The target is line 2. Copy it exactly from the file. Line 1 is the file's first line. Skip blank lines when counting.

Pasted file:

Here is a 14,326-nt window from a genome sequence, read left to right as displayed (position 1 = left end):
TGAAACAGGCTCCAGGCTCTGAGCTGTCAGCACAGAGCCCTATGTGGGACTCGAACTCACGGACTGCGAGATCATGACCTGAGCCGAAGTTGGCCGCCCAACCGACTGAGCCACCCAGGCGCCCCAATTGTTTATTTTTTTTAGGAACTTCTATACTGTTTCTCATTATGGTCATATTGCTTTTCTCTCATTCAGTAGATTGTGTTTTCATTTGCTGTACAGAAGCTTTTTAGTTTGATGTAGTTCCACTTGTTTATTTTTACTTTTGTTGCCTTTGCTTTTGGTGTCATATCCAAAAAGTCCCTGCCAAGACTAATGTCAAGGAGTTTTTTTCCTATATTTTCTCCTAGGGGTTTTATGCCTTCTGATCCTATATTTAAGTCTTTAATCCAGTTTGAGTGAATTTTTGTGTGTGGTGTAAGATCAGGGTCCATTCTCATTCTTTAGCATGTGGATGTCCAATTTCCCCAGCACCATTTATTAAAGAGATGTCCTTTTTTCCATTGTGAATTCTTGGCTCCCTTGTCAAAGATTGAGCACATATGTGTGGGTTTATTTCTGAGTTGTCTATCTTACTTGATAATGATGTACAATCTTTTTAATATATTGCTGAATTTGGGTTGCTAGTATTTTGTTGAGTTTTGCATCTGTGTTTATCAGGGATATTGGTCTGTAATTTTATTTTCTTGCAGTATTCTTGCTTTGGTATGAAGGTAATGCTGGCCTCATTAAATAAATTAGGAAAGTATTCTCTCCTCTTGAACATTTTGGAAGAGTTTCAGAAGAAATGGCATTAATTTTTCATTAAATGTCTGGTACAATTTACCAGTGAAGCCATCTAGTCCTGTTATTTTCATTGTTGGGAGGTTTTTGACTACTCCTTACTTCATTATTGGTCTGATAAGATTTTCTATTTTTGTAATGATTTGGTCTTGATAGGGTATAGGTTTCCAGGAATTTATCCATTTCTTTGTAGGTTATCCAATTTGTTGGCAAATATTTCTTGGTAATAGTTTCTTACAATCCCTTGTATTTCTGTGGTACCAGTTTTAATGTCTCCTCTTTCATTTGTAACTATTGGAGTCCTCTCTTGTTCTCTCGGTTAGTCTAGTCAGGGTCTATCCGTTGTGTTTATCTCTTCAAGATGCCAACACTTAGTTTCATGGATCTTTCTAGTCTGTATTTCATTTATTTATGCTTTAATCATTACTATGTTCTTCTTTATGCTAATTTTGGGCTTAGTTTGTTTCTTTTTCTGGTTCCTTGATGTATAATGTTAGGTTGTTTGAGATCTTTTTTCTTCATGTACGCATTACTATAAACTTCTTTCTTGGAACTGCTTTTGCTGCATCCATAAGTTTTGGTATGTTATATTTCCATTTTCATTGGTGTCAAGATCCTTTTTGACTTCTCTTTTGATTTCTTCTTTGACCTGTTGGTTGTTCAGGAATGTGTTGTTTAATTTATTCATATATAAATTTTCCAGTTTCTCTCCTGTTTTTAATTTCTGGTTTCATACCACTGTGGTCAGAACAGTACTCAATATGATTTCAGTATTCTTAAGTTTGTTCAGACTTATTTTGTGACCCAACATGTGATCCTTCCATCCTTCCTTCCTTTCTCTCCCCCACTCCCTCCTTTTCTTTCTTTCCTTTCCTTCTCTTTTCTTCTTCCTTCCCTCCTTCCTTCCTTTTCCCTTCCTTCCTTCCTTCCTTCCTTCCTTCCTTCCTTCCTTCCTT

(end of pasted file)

TGAAACAGGCTCCAGGCTCTGAGCTGTCAGCACAGAGCCCTATGTGGGACTCGAACTCACGGACTGCGAGATCATGACCTGAGCCGAAGTTGGCCGCCCAACCGACTGAGCCACCCAGGCGCCCCAATTGTTTATTTTTTTTAGGAACTTCTATACTGTTTCTCATTATGGTCATATTGCTTTTCTCTCATTCAGTAGATTGTGTTTTCATTTGCTGTACAGAAGCTTTTTAGTTTGATGTAGTTCCACTTGTTTATTTTTACTTTTGTTGCCTTTGCTTTTGGTGTCATATCCAAAAAGTCCCTGCCAAGACTAATGTCAAGGAGTTTTTTTCCTATATTTTCTCCTAGGGGTTTTATGCCTTCTGATCCTATATTTAAGTCTTTAATCCAGTTTGAGTGAATTTTTGTGTGTGGTGTAAGATCAGGGTCCATTCTCATTCTTTAGCATGTGGATGTCCAATTTCCCCAGCACCATTTATTAAAGAGATGTCCTTTTTTCCATTGTGAATTCTTGGCTCCCTTGTCAAAGATTGAGCACATATGTGTGGGTTTATTTCTGAGTTGTCTATCTTACTTGATAATGATGTACAATCTTTTTAATATATTGCTGAATTTGGGTTGCTAGTATTTTGTTGAGTTTTGCATCTGTGTTTATCAGGGATATTGGTCTGTAATTTTATTTTCTTGCAGTATTCTTGCTTTGGTATGAAGGTAATGCTGGCCTCATTAAATAAATTAGGAAAGTATTCTCTCCTCTTGAACATTTTGGAAGAGTTTCAGAAGAAATGGCATTAATTTTTCATTAAATGTCTGGTACAATTTACCAGTGAAGCCATCTAGTCCTGTTATTTTCATTGTTGGGAGGTTTTTGACTACTCCTTACTTCATTATTGGTCTGATAAGATTTTCTATTTTTGTAATGATTTGGTCTTGATAGGGTATAGGTTTCCAGGAATTTATCCATTTCTTTGTAGGTTATCCAATTTGTTGGCAAATATTTCTTGGTAATAGTTTCTTACAATCCCTTGTATTTCTGTGGTACCAGTTTTAATGTCTCCTCTTTCATTTGTAACTATTGGAGTCCTCTCTTGTTCTCTCGGTTAGTCTAGTCAGGGTCTATCCGTTGTGTTTATCTCTTCAAGATGCCAACACTTAGTTTCATGGATCTTTCTAGTCTGTATTTCATTTATTTATGCTTTAATCATTACTATGTTCTTCTTTATGCTAATTTTGGGCTTAGTTTGTTTCTTTTTCTGGTTCCTTGATGTATAATGTTAGGTTGTTTGAGATCTTTTTTCTTCATGTACGCATTACTATAAACTTCTTTCTTGGAACTGCTTTTGCTGCATCCATAAGTTTTGGTATGTTATATTTCCATTTTCATTGGTGTCAAGATCCTTTTTGACTTCTCTTTTGATTTCTTCTTTGACCTGTTGGTTGTTCAGGAATGTGTTGTTTAATTTATTCATATATAAATTTTCCAGTTTCTCTCCTGTTTTTAATTTCTGGTTTCATACCACTGTGGTCAGAACAGTACTCAATATGATTTCAGTATTCTTAAGTTTGTTCAGACTTATTTTGTGACCCAACATGTGATCCTTCCATCCTTCCTTCCTTTCTCTCCCCCACTCCCTCCTTTTCTTTCTTTCCTTTCCTTCTCTTTTCTTCTTCCTTCCCTCCTTCCTTCCTTTTCCCTTCCTTCCTTCCTTCCTTCCTTCCTTCCTTCCTTCCTTCCTT